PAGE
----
2016) (quoting Graiser v. Visionworks of Am., Inc., 819 F.3d 277, 285 (6th Cir. 2016)).
Doc. No. 1.
lifted their complaint (notably, Defendants allege this in their brief supporting the motion to
dismiss) from another case. In fact, it appears that it was cut and pasted from a similar case the
same lawyers filed in this district where they were requesting a class.11 I recognize that the
“general rule” is that jurisdiction is determined at the time of removal and that post-removal
amendments to the complaint that defeat jurisdiction should not be permitted.12 However, this
general rule is intended to prevent parties from manipulating the system; that’s not the case here.
Here, Plaintiffs played fast and loose with the complaint and, arguably, their opposition
to Defendants’ motion to dismiss. Though Plaintiffs’ actions have caused confusion, they are
not strapped to a class action complaint that they never intended to pursue. In fact, it was
Defendants who first started referring to Plaintiffs as “Class Plaintiffs,” and that was in their
second motion to dismiss, which was filed the same day Defendants filed the notice of removal.
So, the first time Plaintiffs may have been aware that Defendants believed there were class
claims was when it was raised in Defendants’ motion, immediately before removing the case to
Defendants point out that the amended complaint still contains references to products that
Plaintiffs did not purchase. However, that does not make it a class action complaint.
Since this is not a CAFA case, two issues prevent federal jurisdiction -- the amount in
controversy and complete diversity. Plaintiffs’ Amended Complaint alleges that they “paid
$1,758.43 for the flooring and related installation supplies, and $1,000.00 for installation of the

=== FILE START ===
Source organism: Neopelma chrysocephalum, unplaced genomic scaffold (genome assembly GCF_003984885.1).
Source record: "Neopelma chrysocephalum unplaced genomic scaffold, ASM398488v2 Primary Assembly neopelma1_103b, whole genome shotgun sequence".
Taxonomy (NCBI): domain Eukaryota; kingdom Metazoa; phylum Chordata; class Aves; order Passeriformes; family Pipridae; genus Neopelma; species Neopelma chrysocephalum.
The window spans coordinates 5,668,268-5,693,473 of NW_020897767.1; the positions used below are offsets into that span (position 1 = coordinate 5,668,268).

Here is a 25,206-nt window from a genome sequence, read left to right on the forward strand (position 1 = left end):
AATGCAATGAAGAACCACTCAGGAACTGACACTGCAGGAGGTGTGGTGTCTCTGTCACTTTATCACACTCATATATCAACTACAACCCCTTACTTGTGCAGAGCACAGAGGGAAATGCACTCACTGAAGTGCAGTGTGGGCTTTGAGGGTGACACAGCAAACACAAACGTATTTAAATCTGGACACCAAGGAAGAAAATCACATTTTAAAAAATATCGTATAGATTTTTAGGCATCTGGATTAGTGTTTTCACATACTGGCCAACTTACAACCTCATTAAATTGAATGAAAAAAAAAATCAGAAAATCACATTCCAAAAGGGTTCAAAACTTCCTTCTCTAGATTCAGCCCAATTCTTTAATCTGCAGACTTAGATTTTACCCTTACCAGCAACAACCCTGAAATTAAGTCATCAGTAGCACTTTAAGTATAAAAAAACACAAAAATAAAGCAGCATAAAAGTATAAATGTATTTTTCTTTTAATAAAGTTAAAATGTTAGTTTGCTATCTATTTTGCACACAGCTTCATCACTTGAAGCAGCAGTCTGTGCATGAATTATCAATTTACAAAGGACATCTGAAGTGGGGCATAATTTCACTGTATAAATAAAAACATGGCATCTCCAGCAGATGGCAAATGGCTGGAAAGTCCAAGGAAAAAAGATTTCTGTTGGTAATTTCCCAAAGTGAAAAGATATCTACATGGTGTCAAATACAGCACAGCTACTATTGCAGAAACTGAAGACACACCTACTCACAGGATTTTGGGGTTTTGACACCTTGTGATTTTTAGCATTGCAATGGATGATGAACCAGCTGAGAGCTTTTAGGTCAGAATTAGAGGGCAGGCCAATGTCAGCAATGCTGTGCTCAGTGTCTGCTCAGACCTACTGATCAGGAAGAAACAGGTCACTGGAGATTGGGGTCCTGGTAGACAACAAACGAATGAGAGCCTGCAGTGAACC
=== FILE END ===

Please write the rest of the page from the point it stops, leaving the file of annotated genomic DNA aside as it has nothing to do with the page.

See Roberts, et al. v. Lumber Liquidators, et al., No. 4:15-CV-00292-KGB (E.D. Ark.
Tuohey v. Chenal Healthercare, LLC, No. 4:15-CV-00506-JLH, 2016 WL 6871351, at
*1 (Feb. 3. 2016).
flooring.”13 Plaintiffs also claim that they have been unable to rent their home. Considering the
facts of this case, I find to a legal certainty that Plaintiffs’ claims do not satisfy the amount-incontroversy requirement of subject matter jurisdiction.14
Additionally, there is not complete diversity between the parties. I realize Defendant’s
have a pending motion to dismiss the non-diverse Defendant, but even if this motion were
granted, the amount in controversy requirement is still not met.
Based on the findings of fact and conclusions of law above, Plaintiff’s Motion to Remand
to State Court (Doc. No. 10) is GRANTED. Accordingly the Clerk of the Court is directed to
immediately remand this case to the Circuit Court of Pulaski County, Arkansas, Second
To the extent that Plaintiffs’ Notice of Supplemental Affidavit Regarding Attorneys’ Fees
(Doc. No. 21) is a motion for attorneys’ fees, the motion is DENIED.
IT IS SO ORDERED this 10th day of February, 2017.
/s/ Billy Roy Wilson
UNITED STATES DISTRICT JUDGE
Larkin v. Brown, 41 F.3d 387, 388 (8th Cir. 1994).